AgWeatherNet is an automated agricultural weather station network operated by Washington State University in the Pacific Northwest. It is the first and the largest agricultural weather network in the United States. Every 5 seconds, over 175 sensors (as of 2018) record air temperature, relative humidity and dew point, soil temperature at 8 inches, rainfall, wind speed, wind direction, insolation and leaf wetness. The data is reported back from each sensor to WSU's Irrigated Agriculture Research and Extension Center in Prosser, Washington and made available to the public on the Internet. The network can be used to predict and warn of crop hazards such as freezes (especially damaging to Washington fall crops like apples) and hailstorms.
Sensors are located mostly in the irrigated regions of Eastern Washington like the Yakima Valley, but also cover some non-irrigated areas like the Palouse and areas of Western Washington such as the Chehalis River valley. The Oregon Hop Commission funds three sensors in northwest Oregon. Several cranberry farming concerns fund a sensor at Grayland on the Pacific Coast.
The system began in 1988 with the name Public Agricultural Weather System (PAWS).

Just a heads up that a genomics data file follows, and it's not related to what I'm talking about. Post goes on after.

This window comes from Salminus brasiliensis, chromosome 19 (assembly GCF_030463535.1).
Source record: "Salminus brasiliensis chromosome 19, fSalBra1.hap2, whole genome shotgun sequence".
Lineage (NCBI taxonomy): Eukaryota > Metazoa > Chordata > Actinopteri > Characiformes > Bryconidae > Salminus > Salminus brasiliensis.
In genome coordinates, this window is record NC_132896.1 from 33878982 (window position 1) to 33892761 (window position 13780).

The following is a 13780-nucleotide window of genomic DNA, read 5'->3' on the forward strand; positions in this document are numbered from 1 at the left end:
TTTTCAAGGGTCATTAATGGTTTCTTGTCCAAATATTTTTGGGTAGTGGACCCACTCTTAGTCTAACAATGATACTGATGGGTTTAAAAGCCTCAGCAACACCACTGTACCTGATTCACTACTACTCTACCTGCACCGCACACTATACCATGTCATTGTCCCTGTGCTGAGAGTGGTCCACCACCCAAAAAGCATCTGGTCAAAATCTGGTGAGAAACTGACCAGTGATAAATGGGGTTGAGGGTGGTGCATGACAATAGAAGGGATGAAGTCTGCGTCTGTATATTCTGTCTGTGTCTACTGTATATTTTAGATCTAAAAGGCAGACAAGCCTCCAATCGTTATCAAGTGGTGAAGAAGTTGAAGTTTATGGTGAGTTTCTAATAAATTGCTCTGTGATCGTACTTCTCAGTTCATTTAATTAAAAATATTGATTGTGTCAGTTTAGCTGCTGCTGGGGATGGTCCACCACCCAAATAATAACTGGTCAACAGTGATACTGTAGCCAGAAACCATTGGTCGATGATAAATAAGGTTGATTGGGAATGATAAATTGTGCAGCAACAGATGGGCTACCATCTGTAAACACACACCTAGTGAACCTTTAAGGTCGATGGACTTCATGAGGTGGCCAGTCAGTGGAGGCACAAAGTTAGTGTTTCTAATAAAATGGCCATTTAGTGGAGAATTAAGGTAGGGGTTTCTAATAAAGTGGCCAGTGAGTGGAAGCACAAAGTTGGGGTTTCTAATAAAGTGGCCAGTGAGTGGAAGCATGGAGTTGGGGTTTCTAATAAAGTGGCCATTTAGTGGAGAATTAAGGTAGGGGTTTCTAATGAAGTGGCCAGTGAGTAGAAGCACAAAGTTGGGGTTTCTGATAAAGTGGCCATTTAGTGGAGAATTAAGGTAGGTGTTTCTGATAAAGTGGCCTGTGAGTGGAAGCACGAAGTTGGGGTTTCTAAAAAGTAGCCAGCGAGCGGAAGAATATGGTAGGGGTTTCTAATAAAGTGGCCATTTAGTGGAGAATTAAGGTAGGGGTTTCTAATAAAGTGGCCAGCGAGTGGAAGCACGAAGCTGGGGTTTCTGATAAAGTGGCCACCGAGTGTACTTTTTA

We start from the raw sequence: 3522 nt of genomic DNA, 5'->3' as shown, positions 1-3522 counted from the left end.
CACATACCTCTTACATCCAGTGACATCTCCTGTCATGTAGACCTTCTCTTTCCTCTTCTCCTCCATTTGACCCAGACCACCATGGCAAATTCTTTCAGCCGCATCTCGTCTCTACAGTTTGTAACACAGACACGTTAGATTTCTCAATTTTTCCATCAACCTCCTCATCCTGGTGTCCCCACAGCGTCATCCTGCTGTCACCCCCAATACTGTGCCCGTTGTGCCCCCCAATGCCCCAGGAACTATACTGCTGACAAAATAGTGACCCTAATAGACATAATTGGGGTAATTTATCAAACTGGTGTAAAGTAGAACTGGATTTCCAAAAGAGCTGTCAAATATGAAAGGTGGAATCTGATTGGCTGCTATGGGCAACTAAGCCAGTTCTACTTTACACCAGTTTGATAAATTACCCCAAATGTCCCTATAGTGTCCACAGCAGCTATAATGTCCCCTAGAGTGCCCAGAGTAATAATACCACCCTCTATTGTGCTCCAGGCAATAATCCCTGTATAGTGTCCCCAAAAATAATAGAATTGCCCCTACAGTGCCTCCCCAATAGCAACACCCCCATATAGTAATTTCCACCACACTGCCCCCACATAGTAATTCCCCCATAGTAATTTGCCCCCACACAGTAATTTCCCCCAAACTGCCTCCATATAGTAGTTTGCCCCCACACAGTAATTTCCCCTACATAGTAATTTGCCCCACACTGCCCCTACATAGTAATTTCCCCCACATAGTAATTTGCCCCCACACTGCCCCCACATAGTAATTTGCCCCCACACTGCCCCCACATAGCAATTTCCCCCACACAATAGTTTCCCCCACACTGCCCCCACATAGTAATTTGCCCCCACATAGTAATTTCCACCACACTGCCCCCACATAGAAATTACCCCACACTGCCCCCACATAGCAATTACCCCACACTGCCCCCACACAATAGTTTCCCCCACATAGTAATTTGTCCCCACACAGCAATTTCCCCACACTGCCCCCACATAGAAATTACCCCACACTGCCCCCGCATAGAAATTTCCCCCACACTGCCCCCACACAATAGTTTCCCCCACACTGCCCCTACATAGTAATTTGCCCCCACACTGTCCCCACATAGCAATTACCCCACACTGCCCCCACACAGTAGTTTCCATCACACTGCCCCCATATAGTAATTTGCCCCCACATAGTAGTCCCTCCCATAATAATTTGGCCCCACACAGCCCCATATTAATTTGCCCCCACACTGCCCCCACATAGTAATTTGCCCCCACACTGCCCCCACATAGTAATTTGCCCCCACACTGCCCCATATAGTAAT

- Zhang, Q. (2017). Automation in Tree Fruit Production: Principles and Practice. CABI. p. 115. ISBN 978-1-78064-850-7.
- Scott Yates (November 28, 2017), "Let's Talk About AgWeatherNet", Wheat All About It! (podcast), Washington Grain Commission, episode 49
- AgWeatherNet user homepage, Washington State University, retrieved 2018-05-05
- Nella Letizia (August 23, 2012), AgWeatherNet Tests State-of-the-Art Weather Prediction Model for Freeze Events (official website), Washington State University College of Agricultural, Human, and Natural Resource Sciences
- "WSU AgWeatherNet: a tool to plan and manage farm operations", official website, Lewis County, Washington, retrieved 2018-03-06
- "Financial support", AgWeatherNet official website, Washington State University, retrieved 2018-03-05
- WSU has 135 weather stations in farming communities, Tri Cities, Washington : KNDO-TV, April 1, 2011
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